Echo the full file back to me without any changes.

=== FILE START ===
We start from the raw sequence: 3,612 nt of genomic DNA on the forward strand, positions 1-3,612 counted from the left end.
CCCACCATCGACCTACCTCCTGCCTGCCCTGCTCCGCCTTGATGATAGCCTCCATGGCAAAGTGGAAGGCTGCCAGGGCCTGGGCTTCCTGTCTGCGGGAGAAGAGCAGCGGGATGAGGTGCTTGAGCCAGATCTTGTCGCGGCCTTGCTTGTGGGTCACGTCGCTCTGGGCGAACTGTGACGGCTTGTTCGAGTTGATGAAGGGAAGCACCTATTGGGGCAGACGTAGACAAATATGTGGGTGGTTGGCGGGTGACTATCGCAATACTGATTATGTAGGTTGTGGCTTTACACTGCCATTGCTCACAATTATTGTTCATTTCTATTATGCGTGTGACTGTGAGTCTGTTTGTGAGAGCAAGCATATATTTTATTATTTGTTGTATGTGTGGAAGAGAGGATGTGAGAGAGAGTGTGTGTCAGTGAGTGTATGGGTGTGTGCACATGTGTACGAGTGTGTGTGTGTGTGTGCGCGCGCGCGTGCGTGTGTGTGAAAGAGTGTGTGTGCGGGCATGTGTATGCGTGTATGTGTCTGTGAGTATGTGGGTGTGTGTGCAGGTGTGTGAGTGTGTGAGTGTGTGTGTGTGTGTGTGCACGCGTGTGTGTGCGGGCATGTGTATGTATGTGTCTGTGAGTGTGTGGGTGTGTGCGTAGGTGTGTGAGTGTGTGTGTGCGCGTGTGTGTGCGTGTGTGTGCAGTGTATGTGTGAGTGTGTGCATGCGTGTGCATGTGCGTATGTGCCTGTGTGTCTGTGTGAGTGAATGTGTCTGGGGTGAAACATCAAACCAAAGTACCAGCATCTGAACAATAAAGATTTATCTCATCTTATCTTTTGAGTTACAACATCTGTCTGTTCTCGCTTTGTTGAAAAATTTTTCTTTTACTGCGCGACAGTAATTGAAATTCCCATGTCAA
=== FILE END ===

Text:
We start from the raw sequence: 3,612 nt of genomic DNA on the forward strand, positions 1-3,612 counted from the left end.
CCCACCATCGACCTACCTCCTGCCTGCCCTGCTCCGCCTTGATGATAGCCTCCATGGCAAAGTGGAAGGCTGCCAGGGCCTGGGCTTCCTGTCTGCGGGAGAAGAGCAGCGGGATGAGGTGCTTGAGCCAGATCTTGTCGCGGCCTTGCTTGTGGGTCACGTCGCTCTGGGCGAACTGTGACGGCTTGTTCGAGTTGATGAAGGGAAGCACCTATTGGGGCAGACGTAGACAAATATGTGGGTGGTTGGCGGGTGACTATCGCAATACTGATTATGTAGGTTGTGGCTTTACACTGCCATTGCTCACAATTATTGTTCATTTCTATTATGCGTGTGACTGTGAGTCTGTTTGTGAGAGCAAGCATATATTTTATTATTTGTTGTATGTGTGGAAGAGAGGATGTGAGAGAGAGTGTGTGTCAGTGAGTGTATGGGTGTGTGCACATGTGTACGAGTGTGTGTGTGTGTGTGCGCGCGCGCGTGCGTGTGTGTGAAAGAGTGTGTGTGCGGGCATGTGTATGCGTGTATGTGTCTGTGAGTATGTGGGTGTGTGTGCAGGTGTGTGAGTGTGTGAGTGTGTGTGTGTGTGTGTGCACGCGTGTGTGTGCGGGCATGTGTATGTATGTGTCTGTGAGTGTGTGGGTGTGTGCGTAGGTGTGTGAGTGTGTGTGTGCGCGTGTGTGTGCGTGTGTGTGCAGTGTATGTGTGAGTGTGTGCATGCGTGTGCATGTGCGTATGTGCCTGTGTGTCTGTGTGAGTGAATGTGTCTGGGGTGAAACATCAAACCAAAGTACCAGCATCTGAACAATAAAGATTTATCTCATCTTATCTTTTGAGTTACAACATCTGTCTGTTCTCGCTTTGTTGAAAAATTTTTCTTTTACTGCGCGACAGTAATTGAAATTCCCATGTCAA